Cloning with LacZ and X-gal plasmids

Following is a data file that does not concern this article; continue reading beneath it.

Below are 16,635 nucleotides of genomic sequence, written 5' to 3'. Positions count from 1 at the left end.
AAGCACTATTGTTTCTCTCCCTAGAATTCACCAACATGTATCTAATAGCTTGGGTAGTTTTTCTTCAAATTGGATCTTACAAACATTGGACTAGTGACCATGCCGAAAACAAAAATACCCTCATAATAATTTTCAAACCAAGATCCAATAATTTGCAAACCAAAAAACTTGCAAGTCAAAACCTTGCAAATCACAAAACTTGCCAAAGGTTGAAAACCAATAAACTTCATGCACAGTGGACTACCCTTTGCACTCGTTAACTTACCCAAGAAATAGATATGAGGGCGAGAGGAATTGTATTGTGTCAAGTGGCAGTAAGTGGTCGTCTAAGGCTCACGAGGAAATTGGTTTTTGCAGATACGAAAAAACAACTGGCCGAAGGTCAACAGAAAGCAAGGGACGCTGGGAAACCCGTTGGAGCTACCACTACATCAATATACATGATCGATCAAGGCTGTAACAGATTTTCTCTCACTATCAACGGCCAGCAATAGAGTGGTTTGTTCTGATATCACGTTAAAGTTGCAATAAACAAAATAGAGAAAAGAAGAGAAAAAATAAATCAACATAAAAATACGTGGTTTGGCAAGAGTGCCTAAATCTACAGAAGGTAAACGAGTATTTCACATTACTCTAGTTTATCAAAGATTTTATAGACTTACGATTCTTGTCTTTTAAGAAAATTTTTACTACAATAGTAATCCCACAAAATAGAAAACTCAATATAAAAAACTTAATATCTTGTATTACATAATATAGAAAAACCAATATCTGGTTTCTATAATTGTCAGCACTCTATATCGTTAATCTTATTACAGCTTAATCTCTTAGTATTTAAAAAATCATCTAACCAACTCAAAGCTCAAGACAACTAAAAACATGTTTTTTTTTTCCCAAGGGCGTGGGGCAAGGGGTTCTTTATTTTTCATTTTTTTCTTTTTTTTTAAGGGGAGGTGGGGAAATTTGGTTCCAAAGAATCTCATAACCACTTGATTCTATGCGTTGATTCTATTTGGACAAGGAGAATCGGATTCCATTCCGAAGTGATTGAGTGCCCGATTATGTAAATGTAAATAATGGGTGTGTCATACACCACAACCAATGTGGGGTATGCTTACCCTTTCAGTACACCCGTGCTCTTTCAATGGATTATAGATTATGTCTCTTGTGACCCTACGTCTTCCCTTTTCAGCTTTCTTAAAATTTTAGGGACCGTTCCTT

Plasmids that are commonly used in gene cloning are about 3000 nucleotide pairs in length, have an amphicillin resistance gene and a gene that encodes the enzyme beta galactosidase. The gene encoding this enzyme is called the LacZ or blue color gene. The beta galactosidase enzyme will use galactose sugar as a substrate. If a special version of this sugar called X-gal is placed in the media, a neat thing happens inside the bacteria that have the blue color gene. These bacteria will be expressing the gene, making the beta-galactosidase enzyme and will cleave galactose sugar molecules. The ’X’ in X-gal is a colorless pigment when attached to the galactose sugar but turns blue when cleaved by beta galactosidase. The blue color pigment will form in the cells and blue colonies are formed on the plates. Therefore two traits can be observed in a single plate with Amp antibiotic and X-gal. First, bacteria plated on this media will either grow or not grow. If they grow, they will either form blue or white colonies. Observing these trait in the bacteria will tell the gene cloners which bacteria are cloning genes. We will discuss the steps of the process that leads to the blue or white bacteria colonies.